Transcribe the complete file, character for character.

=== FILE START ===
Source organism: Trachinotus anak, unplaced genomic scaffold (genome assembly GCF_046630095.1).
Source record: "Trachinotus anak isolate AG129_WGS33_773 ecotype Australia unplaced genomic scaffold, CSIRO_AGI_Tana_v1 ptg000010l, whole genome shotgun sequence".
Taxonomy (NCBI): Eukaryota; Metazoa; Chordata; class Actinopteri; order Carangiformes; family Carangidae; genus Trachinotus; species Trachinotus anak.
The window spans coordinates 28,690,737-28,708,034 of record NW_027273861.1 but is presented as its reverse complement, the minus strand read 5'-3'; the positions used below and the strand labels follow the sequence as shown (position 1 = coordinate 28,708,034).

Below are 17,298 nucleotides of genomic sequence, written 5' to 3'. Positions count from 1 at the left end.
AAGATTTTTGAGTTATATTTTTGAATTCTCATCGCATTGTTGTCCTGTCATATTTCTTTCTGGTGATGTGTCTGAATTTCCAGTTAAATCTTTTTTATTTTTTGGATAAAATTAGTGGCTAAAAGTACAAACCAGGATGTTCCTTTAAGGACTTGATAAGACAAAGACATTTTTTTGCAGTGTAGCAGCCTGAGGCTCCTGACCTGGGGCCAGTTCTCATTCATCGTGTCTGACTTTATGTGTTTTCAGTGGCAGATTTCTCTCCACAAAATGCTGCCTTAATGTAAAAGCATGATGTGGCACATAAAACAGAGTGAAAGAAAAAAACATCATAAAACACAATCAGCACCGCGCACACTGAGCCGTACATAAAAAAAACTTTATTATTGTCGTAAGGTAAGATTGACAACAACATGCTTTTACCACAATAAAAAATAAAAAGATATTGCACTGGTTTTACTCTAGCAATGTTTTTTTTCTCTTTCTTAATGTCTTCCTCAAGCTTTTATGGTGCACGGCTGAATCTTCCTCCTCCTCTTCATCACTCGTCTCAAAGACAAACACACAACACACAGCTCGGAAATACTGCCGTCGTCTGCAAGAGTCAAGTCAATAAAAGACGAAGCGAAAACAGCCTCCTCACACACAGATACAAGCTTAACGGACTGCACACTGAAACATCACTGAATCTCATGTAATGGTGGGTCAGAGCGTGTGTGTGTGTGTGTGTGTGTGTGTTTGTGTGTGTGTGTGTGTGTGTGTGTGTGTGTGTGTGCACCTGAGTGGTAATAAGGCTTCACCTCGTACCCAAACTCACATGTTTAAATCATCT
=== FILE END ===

Source organism: Trachinotus anak, unplaced genomic scaffold (genome assembly GCF_046630095.1).
Source record: "Trachinotus anak isolate AG129_WGS33_773 ecotype Australia unplaced genomic scaffold, CSIRO_AGI_Tana_v1 ptg000010l, whole genome shotgun sequence".
Taxonomy (NCBI): Eukaryota; Metazoa; Chordata; class Actinopteri; order Carangiformes; family Carangidae; genus Trachinotus; species Trachinotus anak.
The window spans coordinates 28,690,737-28,708,034 of record NW_027273861.1 but is presented as its reverse complement, the minus strand read 5'-3'; the positions used below and the strand labels follow the sequence as shown (position 1 = coordinate 28,708,034).

Below are 17,298 nucleotides of genomic sequence, written 5' to 3'. Positions count from 1 at the left end.
AAGATTTTTGAGTTATATTTTTGAATTCTCATCGCATTGTTGTCCTGTCATATTTCTTTCTGGTGATGTGTCTGAATTTCCAGTTAAATCTTTTTTATTTTTTGGATAAAATTAGTGGCTAAAAGTACAAACCAGGATGTTCCTTTAAGGACTTGATAAGACAAAGACATTTTTTTGCAGTGTAGCAGCCTGAGGCTCCTGACCTGGGGCCAGTTCTCATTCATCGTGTCTGACTTTATGTGTTTTCAGTGGCAGATTTCTCTCCACAAAATGCTGCCTTAATGTAAAAGCATGATGTGGCACATAAAACAGAGTGAAAGAAAAAAACATCATAAAACACAATCAGCACCGCGCACACTGAGCCGTACATAAAAAAAACTTTATTATTGTCGTAAGGTAAGATTGACAACAACATGCTTTTACCACAATAAAAAATAAAAAGATATTGCACTGGTTTTACTCTAGCAATGTTTTTTTTCTCTTTCTTAATGTCTTCCTCAAGCTTTTATGGTGCACGGCTGAATCTTCCTCCTCCTCTTCATCACTCGTCTCAAAGACAAACACACAACACACAGCTCGGAAATACTGCCGTCGTCTGCAAGAGTCAAGTCAATAAAAGACGAAGCGAAAACAGCCTCCTCACACACAGATACAAGCTTAACGGACTGCACACTGAAACATCACTGAATCTCATGTAATGGTGGGTCAGAGCGTGTGTGTGTGTGTGTGTGTGTGTGTTTGTGTGTGTGTGTGTGTGTGTGTGTGTGTGTGTGTGCACCTGAGTGGTAATAAGGCTTCACCTCGTACCCAAACTCACATGTTTAAATCATCT